Average price of a new home down 4.8%

The dramatic shift in homebuilders constructing flats rather than houses has contributed to a continued downturn in the new homes market as average prices across the UK are down 4.8% on the same time last year, reveals monthly data from SmartNewHomes.com.

While houses rather than apartments are more popular with home buyers, government restraints on homebuilders mean the industry is forced to build smaller units. As a result, the new homes market is seeing prices decreasing more than the wider market as a surplus of cheaper apartments drags down average prices.

SmartNewHomes.coms monthly new homes report shows the average price of a new home in November was 255,751, down 4.8% on the same time last year. The report shows, aside from a slight recovery over the summer months, the UK housing market has been in decline for over a year. Although month-on-month prices recorded a marginal increase of 0.2%, quarterly figures, more indicative of longer-term trends in the market, show a continuing slowdown with prices down by 2.4%.

Of the new homes currently available in the UK, 54.7% are apartments compared to 30% of detached homes. This has been a sharp shift from three years ago when apartments formed just 33% of new home stock with detached homes dominating at 48%.

At the same time, apartments have seen the sharpest drop in prices in the last two years, with average prices falling by 15% since 2003 compared to a decrease in the average market price of just 5%.

David Bexon, managing director of SmartNewHomes.com, says: These figures make it clear there is currently a surplus of apartments on the market and this is having a negative effect on average prices. The shape of the new homes market has changed drastically over the last few years as a result of the governments limitations on homebuilders activity. With limited greenfield sites made available for development and tight constraints on housing density, homebuilders have been forced to adjust their mix of property types but demand has not shifted in the same way. Home buyers still prefer detached and semi-detached properties for family and starter homes but there is distinct shortage of these on the market.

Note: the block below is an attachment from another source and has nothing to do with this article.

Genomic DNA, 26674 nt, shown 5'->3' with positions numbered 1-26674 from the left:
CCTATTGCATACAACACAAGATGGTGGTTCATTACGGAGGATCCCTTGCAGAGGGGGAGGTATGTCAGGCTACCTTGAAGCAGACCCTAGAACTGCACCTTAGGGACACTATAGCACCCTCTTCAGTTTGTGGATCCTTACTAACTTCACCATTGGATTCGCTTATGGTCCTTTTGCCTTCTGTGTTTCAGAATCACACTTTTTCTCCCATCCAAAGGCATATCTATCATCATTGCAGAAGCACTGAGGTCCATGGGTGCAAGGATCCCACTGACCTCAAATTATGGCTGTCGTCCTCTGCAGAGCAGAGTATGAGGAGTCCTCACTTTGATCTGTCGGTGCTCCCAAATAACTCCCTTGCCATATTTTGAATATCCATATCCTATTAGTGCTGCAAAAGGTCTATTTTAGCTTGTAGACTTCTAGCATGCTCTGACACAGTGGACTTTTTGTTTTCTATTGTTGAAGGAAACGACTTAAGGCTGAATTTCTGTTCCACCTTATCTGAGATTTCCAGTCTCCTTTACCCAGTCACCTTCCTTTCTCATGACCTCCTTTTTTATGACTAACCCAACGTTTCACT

The government has acknowledged through the Barker Review of housing supply that a great number more homes are required to meet the increasing demand from new households and in the Pre-Budget report this week it was stated that there will be further overhaul of planning regulations. However immediate action is required to allow and incentivise homebuilders to build the properties that home buyers are demanding in the areas they want them in.

Oversupply is a real issue and the is down to the government. The chancellor has made his pledges in the Pre-Budget report this week and it is now time to deliver.